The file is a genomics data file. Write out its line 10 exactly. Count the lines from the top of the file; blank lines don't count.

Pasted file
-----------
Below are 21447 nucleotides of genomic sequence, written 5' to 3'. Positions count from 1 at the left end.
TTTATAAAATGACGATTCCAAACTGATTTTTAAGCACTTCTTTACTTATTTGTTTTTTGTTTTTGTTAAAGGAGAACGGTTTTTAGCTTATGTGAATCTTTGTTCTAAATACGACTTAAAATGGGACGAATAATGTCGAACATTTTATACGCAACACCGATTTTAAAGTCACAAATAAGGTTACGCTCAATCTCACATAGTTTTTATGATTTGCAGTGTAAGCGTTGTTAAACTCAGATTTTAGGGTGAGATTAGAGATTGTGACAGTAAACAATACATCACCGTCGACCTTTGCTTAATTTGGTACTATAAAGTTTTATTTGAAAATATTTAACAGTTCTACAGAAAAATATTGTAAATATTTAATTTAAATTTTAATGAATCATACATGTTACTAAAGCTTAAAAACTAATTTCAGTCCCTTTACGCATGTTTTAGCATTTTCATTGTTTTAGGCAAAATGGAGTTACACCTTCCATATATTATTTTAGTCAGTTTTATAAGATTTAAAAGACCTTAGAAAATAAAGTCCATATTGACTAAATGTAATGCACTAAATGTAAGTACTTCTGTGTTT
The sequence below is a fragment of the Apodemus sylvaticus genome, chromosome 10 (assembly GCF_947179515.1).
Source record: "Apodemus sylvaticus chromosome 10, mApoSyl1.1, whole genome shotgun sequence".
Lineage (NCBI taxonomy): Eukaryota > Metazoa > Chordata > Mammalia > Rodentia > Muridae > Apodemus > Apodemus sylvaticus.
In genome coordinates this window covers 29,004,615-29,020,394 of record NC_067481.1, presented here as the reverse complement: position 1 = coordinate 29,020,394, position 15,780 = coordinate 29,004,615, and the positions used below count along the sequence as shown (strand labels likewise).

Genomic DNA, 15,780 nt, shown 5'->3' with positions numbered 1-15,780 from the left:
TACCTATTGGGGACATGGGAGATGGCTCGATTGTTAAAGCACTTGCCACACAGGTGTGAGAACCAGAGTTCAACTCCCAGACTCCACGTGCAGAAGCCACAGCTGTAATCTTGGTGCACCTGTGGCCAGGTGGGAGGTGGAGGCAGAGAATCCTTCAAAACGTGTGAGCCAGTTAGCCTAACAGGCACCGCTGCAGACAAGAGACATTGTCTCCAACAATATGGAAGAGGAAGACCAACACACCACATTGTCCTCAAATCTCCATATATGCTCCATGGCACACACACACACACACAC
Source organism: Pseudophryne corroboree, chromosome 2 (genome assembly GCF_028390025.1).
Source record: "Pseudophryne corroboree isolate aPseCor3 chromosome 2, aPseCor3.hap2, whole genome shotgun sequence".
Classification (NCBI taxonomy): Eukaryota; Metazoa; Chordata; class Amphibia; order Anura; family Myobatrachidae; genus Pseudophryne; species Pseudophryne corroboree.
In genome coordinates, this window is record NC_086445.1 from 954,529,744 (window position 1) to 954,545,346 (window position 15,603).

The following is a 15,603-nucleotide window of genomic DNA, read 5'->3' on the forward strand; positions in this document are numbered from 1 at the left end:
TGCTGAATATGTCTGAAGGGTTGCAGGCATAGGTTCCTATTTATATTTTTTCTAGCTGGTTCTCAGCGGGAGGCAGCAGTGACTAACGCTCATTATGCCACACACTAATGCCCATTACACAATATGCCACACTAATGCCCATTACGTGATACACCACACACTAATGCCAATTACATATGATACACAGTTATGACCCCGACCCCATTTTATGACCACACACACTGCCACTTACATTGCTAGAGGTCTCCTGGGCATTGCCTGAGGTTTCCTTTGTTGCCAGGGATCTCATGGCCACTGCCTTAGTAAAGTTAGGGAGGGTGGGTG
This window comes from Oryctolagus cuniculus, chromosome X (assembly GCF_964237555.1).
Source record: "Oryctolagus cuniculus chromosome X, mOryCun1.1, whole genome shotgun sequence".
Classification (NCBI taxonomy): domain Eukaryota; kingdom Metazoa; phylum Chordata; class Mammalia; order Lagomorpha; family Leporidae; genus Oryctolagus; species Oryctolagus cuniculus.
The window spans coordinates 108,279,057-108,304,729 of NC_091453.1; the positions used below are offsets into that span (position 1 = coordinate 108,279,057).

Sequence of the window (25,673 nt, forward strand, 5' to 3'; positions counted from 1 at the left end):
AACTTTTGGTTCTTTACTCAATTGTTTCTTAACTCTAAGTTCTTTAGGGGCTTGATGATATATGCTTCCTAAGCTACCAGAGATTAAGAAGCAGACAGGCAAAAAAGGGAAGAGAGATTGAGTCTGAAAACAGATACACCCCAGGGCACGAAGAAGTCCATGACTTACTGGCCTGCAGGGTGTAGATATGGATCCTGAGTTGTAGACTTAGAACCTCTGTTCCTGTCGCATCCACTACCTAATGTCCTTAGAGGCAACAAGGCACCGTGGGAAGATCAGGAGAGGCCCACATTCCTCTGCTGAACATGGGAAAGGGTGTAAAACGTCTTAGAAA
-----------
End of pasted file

Source record: "Pseudophryne corroboree isolate aPseCor3 chromosome 2, aPseCor3.hap2, whole genome shotgun sequence".